Portugal ranked “low” among five levels, at 77 points, on the Social Watch Gender Equity Index (GEI) at the same level as France, Estonia, Lithuania, Moldavia and Ruanda. The United States ranked lower at 71 on the GEI.
The five levels according to which the index measures the gender gap are: “critical”, “very low”, “low”, “medium” and “acceptable”.
Out of the 154 countries computed worldwide, those achieving a better score are Norway (89), Finland (88) Iceland, Sweden (both with 87), Denmark (84), New Zealand (82), and Mongolia and Spain (both with 81), all of them with a “medium” GEI.
The five counties in the worst global situation are the Republic of Congo (29), Niger (26), Tchad (25), Yemen (24) and Afghanistan (15), all of them with “critical” GEI.
The Gender Equality Index (GEI) 2012, published by Social Watch, measures gaps between women and men in education, economic and political empowerment. It is an average of inequalities in the three fields.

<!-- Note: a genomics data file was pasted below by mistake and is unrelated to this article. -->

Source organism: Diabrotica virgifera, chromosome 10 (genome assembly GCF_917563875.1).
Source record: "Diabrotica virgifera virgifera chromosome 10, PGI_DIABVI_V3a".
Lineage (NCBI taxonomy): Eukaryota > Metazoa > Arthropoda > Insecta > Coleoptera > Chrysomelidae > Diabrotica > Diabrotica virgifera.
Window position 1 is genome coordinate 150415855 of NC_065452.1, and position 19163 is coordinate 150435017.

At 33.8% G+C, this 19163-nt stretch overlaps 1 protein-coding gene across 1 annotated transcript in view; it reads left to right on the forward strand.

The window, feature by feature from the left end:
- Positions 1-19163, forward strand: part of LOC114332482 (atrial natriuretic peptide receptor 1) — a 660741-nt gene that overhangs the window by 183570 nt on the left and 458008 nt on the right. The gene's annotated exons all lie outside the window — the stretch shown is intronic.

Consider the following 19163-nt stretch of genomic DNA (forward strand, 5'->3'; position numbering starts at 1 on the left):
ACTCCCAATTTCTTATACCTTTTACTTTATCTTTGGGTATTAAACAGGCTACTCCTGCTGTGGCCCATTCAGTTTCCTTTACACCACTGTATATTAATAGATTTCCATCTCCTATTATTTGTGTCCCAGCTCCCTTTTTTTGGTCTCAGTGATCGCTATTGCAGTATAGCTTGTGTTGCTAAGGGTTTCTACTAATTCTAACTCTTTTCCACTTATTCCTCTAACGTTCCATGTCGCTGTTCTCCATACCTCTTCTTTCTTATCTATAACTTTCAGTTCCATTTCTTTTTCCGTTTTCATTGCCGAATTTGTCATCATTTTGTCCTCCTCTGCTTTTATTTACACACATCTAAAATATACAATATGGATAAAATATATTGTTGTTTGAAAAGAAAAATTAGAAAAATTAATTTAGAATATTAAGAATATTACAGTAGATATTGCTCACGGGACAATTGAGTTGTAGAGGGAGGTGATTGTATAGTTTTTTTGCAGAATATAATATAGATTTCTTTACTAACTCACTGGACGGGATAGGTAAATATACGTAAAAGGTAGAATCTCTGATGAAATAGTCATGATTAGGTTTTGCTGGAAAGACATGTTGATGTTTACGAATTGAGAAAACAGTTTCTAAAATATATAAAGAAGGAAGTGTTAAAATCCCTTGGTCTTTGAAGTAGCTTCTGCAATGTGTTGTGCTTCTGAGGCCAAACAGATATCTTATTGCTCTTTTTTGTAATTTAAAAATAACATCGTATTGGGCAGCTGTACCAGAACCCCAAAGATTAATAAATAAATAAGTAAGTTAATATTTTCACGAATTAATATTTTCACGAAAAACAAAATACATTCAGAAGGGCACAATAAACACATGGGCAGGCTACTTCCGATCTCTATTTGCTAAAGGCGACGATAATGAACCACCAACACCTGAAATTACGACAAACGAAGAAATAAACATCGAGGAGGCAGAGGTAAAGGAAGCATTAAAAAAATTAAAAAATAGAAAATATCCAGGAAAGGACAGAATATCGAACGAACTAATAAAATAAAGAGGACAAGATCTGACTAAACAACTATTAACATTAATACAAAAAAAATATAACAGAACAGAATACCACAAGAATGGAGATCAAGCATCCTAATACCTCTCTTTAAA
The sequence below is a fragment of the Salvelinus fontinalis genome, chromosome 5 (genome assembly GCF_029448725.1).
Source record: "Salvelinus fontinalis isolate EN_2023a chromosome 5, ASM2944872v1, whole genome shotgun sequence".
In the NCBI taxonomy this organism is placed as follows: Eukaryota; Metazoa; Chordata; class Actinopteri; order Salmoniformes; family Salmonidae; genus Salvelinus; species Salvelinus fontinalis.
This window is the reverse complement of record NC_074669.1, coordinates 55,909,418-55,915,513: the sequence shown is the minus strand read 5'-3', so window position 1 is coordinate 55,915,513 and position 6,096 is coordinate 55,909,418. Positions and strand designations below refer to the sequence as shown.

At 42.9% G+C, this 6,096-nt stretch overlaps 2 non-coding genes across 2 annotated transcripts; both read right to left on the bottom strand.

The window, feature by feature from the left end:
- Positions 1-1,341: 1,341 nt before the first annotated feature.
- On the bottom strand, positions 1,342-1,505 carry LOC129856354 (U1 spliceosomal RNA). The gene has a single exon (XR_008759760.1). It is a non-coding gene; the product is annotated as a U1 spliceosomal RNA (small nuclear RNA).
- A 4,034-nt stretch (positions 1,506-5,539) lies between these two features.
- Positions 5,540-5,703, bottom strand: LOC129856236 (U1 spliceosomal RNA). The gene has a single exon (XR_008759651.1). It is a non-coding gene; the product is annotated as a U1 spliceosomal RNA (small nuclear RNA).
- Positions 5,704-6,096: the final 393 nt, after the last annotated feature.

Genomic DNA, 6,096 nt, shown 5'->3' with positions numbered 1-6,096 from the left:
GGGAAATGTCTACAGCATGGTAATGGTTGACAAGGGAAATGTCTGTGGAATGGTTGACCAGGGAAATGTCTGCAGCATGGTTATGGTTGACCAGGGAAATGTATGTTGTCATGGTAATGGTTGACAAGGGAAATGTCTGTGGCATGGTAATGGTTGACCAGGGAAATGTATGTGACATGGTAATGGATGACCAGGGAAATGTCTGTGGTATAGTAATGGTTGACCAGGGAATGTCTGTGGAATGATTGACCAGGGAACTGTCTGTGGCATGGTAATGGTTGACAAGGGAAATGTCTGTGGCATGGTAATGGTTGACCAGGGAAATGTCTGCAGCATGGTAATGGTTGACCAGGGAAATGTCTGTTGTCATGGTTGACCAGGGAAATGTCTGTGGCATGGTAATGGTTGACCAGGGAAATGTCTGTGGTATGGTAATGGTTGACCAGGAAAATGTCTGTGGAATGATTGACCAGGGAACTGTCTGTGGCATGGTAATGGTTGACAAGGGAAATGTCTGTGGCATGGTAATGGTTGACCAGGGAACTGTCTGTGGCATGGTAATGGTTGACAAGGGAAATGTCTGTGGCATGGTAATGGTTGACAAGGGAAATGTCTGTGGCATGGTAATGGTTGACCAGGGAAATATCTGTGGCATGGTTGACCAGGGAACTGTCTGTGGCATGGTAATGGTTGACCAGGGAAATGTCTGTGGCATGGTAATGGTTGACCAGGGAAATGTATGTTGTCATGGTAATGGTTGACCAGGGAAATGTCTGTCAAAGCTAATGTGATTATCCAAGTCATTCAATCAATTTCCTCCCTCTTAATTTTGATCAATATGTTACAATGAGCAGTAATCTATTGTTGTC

A country where young men and women have equal access to university education receives a value of 100 on this indicator. No country in the world has reached GEI 90 points or more, meaning that no country has yet reached the acceptable level.
According to the reprot, overall in the world, the gender gap in education is narrower than that in the other two components. While the world value for education is 71 (or LOW, according to GEI categories), that for economic participation is 42 (VERY LOW) while women participation in decision making reaches a meagre 17 (CRITICAL).
Social Watch is an international network of citizens’ organizations struggling to eradicate poverty and the causes of poverty, to ensure an equitable distribution of wealth and the realization of human rights. Social Watch is committed to social, economic and gender justice, and emphasizes the right of all people not to be poor.
The Gender Equity Index (GEI) 2012 was released by Social Watch, a Manila-based civil society network, ahead of March 8, Women’s International Day.